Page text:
UPDATE: Highway camping, blocking streets and fake blood: Extinction Rebellion's next Kelowna protest | iNFOnews | Thompson-Okanagan's News Source

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UPDATE: Highway camping, blocking streets and fake blood: Extinction Rebellion's next Kelowna protest

Kelowna had a die in Sept.20 for the Global Climate Strike.
October 12, 2019 - 6:00 PM

Ana Ciocoiu hates having to disrupt others as they go about their daily business, but she’s come to realize it’s the only way to make them sit up and pay attention.

“It’s been proven to be more effective,” she said. “(Disruption) generates more interest than a quiet walk along the sidewalk — just look at the rebellion that happened this week in the UK. They’ve had crazy attention.”

Westminster Bridge, Lambeth Bridge, Trafalgar Square and Smithfield market as well as several roads in Westminster were blockaded by activists there. Cities in other countries around the world, including Vancouver, were similarly slowed by Extinction Rebellion as they moved onto bridges and stymied traffic.

And all of them have made headlines.

As they ramp up their activism, they're considering new forms of creative civil disobedience. Among the list of options for imposing chaos: swarming traffic, camping on the highway with tents, blocking all of Water Street in front of City Hall and fake blood.

Last week, the die-in Ciocoiu led in the middle of Bernard Avenue during the climate strike gained more attention than most protests do in the Okanagan but they stopped short of a plan to block the W.R. Bennett bridge fearing liability in case emergency vehicles need to more through. Now they have more time to plan.

Those behind these acts of civil disobedience aren’t letting up.

Extinction Rebellion in the Okanagan and elsewhere will continue pulling out all the stops needed to get governments onside in dealing with the climate crisis, and legally commit to net-zero carbon emissions by 2025.

Following a recent meeting where a Nov. 16 protest was tentatively scheduled, they discussed the most effective means to turn heads.

While some of the options may sound serious, Ciocoiu said it’s probably going to be a “party in the street” — party that’s eye-catching and gets the message about the impending climate crisis large in the imagination of the public and politicians.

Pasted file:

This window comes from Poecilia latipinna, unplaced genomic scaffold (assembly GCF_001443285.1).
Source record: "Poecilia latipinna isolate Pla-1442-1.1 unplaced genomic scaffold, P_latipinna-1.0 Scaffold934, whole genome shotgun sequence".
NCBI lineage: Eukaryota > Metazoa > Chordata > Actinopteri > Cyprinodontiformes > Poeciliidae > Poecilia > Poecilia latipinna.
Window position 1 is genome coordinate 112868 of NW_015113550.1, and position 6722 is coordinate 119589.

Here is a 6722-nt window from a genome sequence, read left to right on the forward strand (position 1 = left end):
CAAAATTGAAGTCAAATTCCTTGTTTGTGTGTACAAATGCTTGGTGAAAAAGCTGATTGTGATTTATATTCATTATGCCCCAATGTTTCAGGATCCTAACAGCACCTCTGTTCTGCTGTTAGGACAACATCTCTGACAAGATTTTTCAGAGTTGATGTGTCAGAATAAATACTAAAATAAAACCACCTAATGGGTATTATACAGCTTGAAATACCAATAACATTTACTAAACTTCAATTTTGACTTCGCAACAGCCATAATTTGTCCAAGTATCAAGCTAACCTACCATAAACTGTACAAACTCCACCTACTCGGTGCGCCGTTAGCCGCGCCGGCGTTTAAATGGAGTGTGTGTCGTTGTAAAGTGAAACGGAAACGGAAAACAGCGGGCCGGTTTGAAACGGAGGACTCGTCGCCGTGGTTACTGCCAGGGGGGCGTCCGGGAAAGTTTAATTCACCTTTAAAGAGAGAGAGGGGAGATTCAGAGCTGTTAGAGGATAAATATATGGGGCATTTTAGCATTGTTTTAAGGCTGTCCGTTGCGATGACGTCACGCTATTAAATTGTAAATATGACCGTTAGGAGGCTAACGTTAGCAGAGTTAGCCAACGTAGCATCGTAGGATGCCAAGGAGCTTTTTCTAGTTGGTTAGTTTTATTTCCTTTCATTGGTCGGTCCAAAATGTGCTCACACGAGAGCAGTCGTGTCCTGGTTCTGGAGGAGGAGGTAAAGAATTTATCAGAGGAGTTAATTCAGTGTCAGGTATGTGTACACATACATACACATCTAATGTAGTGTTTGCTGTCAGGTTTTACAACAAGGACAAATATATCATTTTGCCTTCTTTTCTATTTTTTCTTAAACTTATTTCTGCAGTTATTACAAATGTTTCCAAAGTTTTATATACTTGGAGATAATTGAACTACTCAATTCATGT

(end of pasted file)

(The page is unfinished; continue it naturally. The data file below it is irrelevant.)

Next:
“I can’t say whether I will make a difference,” Ciocoiu said of her efforts to pull off another protest with impact. “But it’s on me to do my best to make a difference. It’s something I will live with for my whole life, so this is us doing the best we can to get people to act on this on now.”

In recent days that’s led her to City Hall, where she and Adam Frank of Kelowna Climate Save met with Coun. Loyal Woodridge to lobby for the city to declare a climate emergency.

“Loyal was great — he’s super motivated and eager to help out and so he’s trying to convince (the rest of council) to declare an emergency,” she said.

They would also like to see a climate emergency task force take share. The idea of would be for the city to fund it and citizens with different backgrounds and from different agencies come up with a concrete plan for reducing Kelowna’s emissions.

“It’s good in theory,” she said, acknowledging that it may never come to fruition.

Plans for the Nov. 29 protest are also coming together.

"Post election, we find that it is important now more than ever to get our message across (Canada-wide), so we are doing our part in Kelowna. We have had meetings with City Council since September: the City does not want to declare a climate emergency or begin implementing better policies, citing its factually incorrect and misleading 'climate plan' as the reason," reads an update about the event.

To contact a reporter for this story, email Kathy Michaels or call 250-718-0428 or email the editor. You can also submit photos, videos or news tips to the newsroom and be entered to win a monthly prize draw.

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